Joint and several liability protection for parents
Do you know the risk of standing as guarantor under joint and several liability agreements?
If you are planning on being the rental guarantor for your child in a shared property, you need to know about ‘joint and several liability agreements’ and how to protect yourself against the potentially large financial risk you could be setting yourself up for. Read on to find out more about being the guarantor for shared tenancy properties…
Join tenancy agreements explained
Whether your child is starting university in student halls or moving into private accommodation with letting agents and landlords, there are some standard renting practices that must be recognised to fully understand the risk of being a parental guarantor. The first, and most important part of the process to look for is whether you and your child are signing a ‘joint and several liability contract’. This is the typical type of rental agreement a tenant and their guarantor will sign when they are a renting a property in the UK. It states that everyone in the property is equally liable for each others’ share of the rent. If for any reason, on tenant wasn’t able to pay their rent (known as going into rent arrears), the other tenants and their guarantors would have to continue paying the missing share of the rent.
Why are student’s parental guarantors at the most risk?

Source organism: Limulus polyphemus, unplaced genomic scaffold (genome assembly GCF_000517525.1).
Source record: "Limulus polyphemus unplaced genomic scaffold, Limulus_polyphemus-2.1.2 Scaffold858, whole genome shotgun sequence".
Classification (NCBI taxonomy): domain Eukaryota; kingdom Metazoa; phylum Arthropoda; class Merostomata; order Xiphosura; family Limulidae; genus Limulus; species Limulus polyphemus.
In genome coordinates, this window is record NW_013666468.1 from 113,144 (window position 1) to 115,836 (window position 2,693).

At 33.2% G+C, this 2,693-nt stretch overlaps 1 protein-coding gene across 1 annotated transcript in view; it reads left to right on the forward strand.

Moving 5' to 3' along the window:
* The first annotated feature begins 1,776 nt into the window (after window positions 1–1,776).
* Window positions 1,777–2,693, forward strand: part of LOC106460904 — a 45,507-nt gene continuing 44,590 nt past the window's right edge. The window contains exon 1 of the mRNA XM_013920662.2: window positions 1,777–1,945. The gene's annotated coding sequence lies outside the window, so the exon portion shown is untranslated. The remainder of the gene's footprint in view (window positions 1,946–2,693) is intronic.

There are a few contributors to the reason why rent guarantors of university students are at higher risk of having to pay out rent arrears. Firstly, in this modern age, it has become very easy, and widely accepted to sign contracts electronically. This is particularly common for students parental rent guarantors because the child will most often be in a different city or country even. This creates increased risk under joint and several agreements because the parental guarantors may find themselves at risk of having to pay out on rent arrears for tenants they may have never met! Therefore the parent or guardian may not be able to make a decision on the risk they are taking on with a child’s ‘new friends’ who may have only known each other a few months.
Another factor to consider is that students may drop out of university, resulting in them leaving to return home or find another direction elsewhere. It is sad to say that this is a high possibility and can have larger consequences for the other tenants and their guarantors than the individual may initially comprehend.
Apply to Only My Share to protect yourself and your child from the risk of paying out for another flatmate’s rent arrears for as little as £99 for the whole year.